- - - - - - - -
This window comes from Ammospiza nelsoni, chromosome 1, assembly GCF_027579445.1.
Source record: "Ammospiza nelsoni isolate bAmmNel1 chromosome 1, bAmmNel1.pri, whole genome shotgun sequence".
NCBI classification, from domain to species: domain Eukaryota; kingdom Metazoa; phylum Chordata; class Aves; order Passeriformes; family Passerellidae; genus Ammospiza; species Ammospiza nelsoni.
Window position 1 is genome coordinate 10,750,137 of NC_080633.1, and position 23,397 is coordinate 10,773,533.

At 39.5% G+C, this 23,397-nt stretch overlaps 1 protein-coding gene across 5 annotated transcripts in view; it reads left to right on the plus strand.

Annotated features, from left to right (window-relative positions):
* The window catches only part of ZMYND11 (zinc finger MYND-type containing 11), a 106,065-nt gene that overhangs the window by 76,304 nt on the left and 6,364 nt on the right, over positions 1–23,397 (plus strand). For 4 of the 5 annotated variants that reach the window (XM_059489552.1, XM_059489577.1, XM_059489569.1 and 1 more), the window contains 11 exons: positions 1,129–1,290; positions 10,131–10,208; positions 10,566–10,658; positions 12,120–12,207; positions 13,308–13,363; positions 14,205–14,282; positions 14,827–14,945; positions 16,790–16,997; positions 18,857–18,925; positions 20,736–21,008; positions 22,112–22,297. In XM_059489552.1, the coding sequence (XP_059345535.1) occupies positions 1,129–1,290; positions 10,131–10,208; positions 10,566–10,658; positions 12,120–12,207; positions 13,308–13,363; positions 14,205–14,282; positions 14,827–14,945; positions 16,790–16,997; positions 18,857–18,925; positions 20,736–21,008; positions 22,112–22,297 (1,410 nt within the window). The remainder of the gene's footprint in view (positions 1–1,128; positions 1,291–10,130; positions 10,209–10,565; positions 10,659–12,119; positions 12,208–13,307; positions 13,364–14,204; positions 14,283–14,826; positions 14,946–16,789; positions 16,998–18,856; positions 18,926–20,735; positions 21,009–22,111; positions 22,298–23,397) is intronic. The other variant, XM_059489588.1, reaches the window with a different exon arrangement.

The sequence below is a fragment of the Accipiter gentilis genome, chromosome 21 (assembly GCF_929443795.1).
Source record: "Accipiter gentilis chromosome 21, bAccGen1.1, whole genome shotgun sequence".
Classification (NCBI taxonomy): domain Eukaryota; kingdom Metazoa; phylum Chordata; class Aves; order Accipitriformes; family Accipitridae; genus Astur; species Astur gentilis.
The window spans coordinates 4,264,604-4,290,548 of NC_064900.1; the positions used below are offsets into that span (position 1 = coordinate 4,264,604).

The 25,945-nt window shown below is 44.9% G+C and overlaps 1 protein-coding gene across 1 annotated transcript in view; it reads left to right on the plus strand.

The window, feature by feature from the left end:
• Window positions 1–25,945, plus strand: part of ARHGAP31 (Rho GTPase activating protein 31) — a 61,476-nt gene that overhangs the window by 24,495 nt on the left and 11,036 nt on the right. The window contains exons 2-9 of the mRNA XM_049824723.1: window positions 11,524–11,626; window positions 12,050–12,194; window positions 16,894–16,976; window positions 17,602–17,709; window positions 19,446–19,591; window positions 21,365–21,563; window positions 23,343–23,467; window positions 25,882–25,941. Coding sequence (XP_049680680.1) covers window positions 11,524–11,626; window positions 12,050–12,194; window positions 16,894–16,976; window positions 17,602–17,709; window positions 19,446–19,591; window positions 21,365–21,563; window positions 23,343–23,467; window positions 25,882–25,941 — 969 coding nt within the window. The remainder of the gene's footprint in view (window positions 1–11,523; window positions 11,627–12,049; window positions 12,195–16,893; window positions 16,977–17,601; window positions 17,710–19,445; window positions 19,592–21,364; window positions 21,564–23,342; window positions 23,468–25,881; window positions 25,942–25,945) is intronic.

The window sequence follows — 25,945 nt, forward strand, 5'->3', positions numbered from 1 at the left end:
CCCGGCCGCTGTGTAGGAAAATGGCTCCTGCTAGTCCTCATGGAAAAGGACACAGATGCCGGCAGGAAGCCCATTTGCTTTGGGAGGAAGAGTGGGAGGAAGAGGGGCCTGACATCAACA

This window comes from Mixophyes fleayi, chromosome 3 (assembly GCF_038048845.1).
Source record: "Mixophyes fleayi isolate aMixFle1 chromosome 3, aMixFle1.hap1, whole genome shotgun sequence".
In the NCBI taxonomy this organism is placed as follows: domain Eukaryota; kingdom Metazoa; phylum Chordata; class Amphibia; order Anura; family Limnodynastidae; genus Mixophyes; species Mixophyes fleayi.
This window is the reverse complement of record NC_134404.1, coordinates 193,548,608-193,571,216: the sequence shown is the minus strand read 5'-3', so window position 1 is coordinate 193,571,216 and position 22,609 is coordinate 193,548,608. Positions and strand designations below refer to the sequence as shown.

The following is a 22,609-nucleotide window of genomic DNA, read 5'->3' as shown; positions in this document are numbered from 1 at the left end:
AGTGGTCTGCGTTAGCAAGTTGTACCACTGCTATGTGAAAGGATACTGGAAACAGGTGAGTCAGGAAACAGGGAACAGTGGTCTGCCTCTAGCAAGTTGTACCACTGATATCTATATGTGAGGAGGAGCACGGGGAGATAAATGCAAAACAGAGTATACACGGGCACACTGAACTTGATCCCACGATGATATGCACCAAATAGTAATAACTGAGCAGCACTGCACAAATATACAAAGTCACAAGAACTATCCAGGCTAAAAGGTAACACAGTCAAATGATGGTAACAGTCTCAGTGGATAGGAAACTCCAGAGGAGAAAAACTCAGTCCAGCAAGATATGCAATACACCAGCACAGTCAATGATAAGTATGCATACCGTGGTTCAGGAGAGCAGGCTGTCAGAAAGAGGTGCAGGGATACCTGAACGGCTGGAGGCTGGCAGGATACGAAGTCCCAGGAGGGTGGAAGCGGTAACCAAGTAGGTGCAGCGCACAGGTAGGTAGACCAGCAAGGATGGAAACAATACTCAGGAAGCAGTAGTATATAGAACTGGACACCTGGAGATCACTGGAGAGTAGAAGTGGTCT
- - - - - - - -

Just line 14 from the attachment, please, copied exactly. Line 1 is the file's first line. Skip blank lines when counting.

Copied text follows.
• Window positions 1–25,945, plus strand: part of ARHGAP31 (Rho GTPase activating protein 31) — a 61,476-nt gene that overhangs the window by 24,495 nt on the left and 11,036 nt on the right. The window contains exons 2-9 of the mRNA XM_049824723.1: window positions 11,524–11,626; window positions 12,050–12,194; window positions 16,894–16,976; window positions 17,602–17,709; window positions 19,446–19,591; window positions 21,365–21,563; window positions 23,343–23,467; window positions 25,882–25,941. Coding sequence (XP_049680680.1) covers window positions 11,524–11,626; window positions 12,050–12,194; window positions 16,894–16,976; window positions 17,602–17,709; window positions 19,446–19,591; window positions 21,365–21,563; window positions 23,343–23,467; window positions 25,882–25,941 — 969 coding nt within the window. The remainder of the gene's footprint in view (window positions 1–11,523; window positions 11,627–12,049; window positions 12,195–16,893; window positions 16,977–17,601; window positions 17,710–19,445; window positions 19,592–21,364; window positions 21,564–23,342; window positions 23,468–25,881; window positions 25,942–25,945) is intronic.